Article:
A traffic stop on Wednesday led narcotics officers to a home in Hollygrove with a stash of several thousand dollars in cash and a pound of marijuana, New Orleans police said.
A bagel shop and deli with house-made cheese and consignment boutique for plus-sized women plan to open side-by-side in two vacant storefronts in the center of the Freret corridor.
I’m writing this column while sitting in our front room, which looks like the love child of Chaos and Literacy. It is a complete mess of books, boxes, various packing materials, ladder, some no-longer-hanging artwork, disheveled furniture and other stuff. In other words, we have a sidewalk sale coming this Saturday as we continue clearing out the house ahead of the move.
This isn’t your normal, rent-a-trailer move. This is a begin-again, let it all go, roll with what you can fit in one minivan, complete disengagement. We arrived in New Orleans the same way nine years ago, and I’m amazed at how much we’ve collected. Anyone is, if they’re stayed in one spot more than a year or so. We have two cats, so we have to reserve space for them. There are a few electronic items and some valued personal possessions and we’ve done some severe reduction of our wardrobes. Only one small piece of furniture will make the trip. Add in a bin of paperwork and we’re pretty much full.
I thought the hardest part would be deciding which books to take, since we have many and I have a thing for real books over a Nook or similar device. But now, looking at the kitchen, it appears to toughest decisions are still to come.
On the instructions of a federal judge, the New Orleans City Council quietly retreated on Tuesday from its prohibition against overnight preaching on Bourbon Street.
Nothing in New Orleans is ever simple. For example, consider Mayor Mitch Landrieu’s plan to move our obsolete City Hall over to vacant Charity Hospital.
Civil District Court Judge Michael Bagneris says that’s a fine idea for city government but it doesn’t work for the Civil Courts who have their own plans and money to refit the former state office building site in Duncan Plaza. “We won’t be moving to Charity Hospital,” says Judge Bagneris. Evidently many other CDC judges agree.
Although Uptown residents were told Wednesday that their water was safe to drink, some Carrollton residents may not have the chance as water pressure drops during repairs to the transmission line that broke Tuesday.
Residents around the 7800 block of Cohn were without power for much of Wednesday during the repairs, and that could happen again today as work continues, reports Bill Capo of our partners at WWL-TV.
“Sometimes when I’m in the studio streaming ‘OZ, I hear the live wire music line-up for the evening, and I want to hop on my bike and take a ride into the Quarter and see what’s goin’ on,” says Andy Dahl. ”I really miss New Orleans, but I’m really enjoying what I’m doing here too so – - -,” he adds. Woven into the fabric of most metropolitan areas are the working class – and often starving – artists. New Orleans possesses its fair share, and in the course of the last year or so, one such soul transplanted to Baltimore. On a recent road trip up east I briefly caught up with Andy and peered into what he’s been up to since having left (hopefully temporarily) the Crescent City.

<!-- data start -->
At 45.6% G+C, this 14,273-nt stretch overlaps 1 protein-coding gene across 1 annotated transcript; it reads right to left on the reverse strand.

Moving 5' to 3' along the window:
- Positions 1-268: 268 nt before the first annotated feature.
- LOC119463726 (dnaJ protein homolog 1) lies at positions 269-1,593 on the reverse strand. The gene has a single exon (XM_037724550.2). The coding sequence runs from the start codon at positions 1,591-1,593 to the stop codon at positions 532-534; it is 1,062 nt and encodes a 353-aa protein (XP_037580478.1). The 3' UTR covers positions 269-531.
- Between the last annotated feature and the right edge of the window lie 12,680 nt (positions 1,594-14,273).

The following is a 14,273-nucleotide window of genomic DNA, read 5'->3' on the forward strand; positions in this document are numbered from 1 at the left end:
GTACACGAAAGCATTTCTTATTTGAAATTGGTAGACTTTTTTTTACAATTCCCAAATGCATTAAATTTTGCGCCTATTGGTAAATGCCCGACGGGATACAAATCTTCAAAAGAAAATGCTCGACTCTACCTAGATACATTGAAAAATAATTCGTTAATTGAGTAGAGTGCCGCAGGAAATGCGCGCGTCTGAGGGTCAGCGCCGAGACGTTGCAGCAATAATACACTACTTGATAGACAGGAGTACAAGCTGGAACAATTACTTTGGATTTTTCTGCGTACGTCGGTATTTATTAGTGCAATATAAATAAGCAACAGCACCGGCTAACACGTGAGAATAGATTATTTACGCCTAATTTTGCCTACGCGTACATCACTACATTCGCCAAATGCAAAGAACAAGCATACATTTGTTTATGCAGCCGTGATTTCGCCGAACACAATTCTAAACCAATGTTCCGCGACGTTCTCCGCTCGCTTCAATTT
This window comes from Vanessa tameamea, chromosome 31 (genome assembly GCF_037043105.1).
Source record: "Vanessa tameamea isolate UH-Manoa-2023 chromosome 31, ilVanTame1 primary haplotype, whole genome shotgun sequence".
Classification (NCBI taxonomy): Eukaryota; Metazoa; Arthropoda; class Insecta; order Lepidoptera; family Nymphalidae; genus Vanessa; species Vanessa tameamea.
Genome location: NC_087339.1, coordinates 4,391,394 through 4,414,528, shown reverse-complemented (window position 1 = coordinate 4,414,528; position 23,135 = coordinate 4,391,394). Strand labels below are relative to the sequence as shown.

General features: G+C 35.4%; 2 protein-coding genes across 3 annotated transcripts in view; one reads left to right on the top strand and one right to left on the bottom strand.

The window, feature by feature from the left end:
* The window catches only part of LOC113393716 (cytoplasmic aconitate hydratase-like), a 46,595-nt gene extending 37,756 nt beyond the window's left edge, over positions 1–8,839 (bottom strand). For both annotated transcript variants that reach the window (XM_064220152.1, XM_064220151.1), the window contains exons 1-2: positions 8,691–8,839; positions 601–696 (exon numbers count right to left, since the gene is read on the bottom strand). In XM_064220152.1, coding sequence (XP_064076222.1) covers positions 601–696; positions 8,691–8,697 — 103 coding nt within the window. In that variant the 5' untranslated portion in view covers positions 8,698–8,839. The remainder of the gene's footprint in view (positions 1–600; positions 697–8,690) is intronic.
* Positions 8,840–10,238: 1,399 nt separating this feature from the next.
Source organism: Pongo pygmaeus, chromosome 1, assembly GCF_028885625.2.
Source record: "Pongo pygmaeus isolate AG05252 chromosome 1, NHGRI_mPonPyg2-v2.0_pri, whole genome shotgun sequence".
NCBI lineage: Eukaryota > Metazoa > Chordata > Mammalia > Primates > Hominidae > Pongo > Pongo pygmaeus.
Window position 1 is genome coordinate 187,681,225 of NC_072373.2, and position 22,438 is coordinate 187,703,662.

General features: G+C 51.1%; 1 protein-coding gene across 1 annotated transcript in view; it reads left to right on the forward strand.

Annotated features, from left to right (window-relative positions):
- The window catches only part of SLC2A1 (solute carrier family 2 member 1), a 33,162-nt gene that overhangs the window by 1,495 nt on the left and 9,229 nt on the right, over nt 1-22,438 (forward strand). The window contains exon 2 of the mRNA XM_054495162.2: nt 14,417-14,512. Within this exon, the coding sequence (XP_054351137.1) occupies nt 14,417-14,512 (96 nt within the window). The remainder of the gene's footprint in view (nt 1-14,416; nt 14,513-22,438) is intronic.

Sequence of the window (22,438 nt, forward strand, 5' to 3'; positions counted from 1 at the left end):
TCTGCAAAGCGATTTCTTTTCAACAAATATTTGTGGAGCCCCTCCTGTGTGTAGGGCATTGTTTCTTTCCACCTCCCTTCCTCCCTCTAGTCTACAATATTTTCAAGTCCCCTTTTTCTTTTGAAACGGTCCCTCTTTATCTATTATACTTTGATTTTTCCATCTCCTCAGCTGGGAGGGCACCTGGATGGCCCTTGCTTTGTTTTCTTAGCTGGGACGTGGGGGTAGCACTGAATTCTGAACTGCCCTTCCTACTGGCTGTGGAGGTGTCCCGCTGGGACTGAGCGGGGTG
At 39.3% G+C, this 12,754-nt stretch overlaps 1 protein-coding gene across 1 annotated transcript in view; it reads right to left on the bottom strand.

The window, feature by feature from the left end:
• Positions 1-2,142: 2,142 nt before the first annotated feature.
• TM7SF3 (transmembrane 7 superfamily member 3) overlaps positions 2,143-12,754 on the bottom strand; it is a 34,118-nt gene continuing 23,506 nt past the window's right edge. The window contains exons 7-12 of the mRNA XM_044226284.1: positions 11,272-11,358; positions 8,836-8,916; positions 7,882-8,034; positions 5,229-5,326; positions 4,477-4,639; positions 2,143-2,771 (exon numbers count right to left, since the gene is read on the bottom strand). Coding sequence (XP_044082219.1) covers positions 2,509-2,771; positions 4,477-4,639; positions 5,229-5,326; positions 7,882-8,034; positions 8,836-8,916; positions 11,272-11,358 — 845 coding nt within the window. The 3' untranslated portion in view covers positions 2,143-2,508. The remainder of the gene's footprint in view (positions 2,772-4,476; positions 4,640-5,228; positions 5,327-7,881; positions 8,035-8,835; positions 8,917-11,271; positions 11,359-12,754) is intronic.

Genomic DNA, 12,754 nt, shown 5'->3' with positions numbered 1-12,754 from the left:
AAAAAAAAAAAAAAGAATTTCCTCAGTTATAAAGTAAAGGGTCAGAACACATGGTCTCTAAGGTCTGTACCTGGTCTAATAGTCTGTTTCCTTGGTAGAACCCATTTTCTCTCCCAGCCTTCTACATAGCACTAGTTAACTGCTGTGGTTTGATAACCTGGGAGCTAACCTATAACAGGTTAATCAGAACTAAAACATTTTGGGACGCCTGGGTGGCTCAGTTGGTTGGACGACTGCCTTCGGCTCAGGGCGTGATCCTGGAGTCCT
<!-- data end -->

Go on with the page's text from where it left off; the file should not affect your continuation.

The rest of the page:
The failures of the New Orleans city water system — first by a major water-line break that flooded an east Carrollton neighborhood Tuesday, and subsequently by the prohibition against using any water while it is tested for contamination — continue to affect Uptown residents a day after the incident.
The second boil-water notice of the year is causing businesses around Uptown to use bottled water to stay open, a routine they are getting used to, reports Monica Hernandez of our partners at WWL-TV. The water sample analysis will take until around 3:30 p.m. today (Wednesday), so the boil-water order will remain in place until at least that time, Hernandez reports.
The robbery of The Mushroom record store on Broadway Street in the university area was captured on surveillance video, and New Orleans police are hoping the public can help them identify the suspect, authorities said.
A 14-year-old Carrollton girl who had been missing since Monday afternoon was located Tuesday shortly after media reports began airing about her disappearance, New Orleans authorities said.
Residents of a broad swath of Uptown New Orleans from the neighborhoods around St. Charles Avenue down to the Missisippi River should boil tap water before using it for drinking, cooking or bathing until further notice, authorities said.
Costco will open its Carrollton warehouse store in a ceremony set for Sept. 21, about two weeks later than anticipated because of ongoing street work around the site, according to a report at Mid-City Messenger.
[Update: Stockmeyer has been found safe.]
A 14-year-old student at the Louise S. McGehee School was last seen by her family Monday afternoon headed for a walk in Audubon Park, and New Orleans police are seeking the public’s help to locate her.
A broken water main is flooding several Carrollton neighborhood streets this morning, causing low water pressure around Uptown as a result.
The southbound side of Broadway Street is scheduled to close Tuesday as construction crews lay asphalt in the ongoing repaving project, and the northbound lanes are expected to close later in the week, officials said.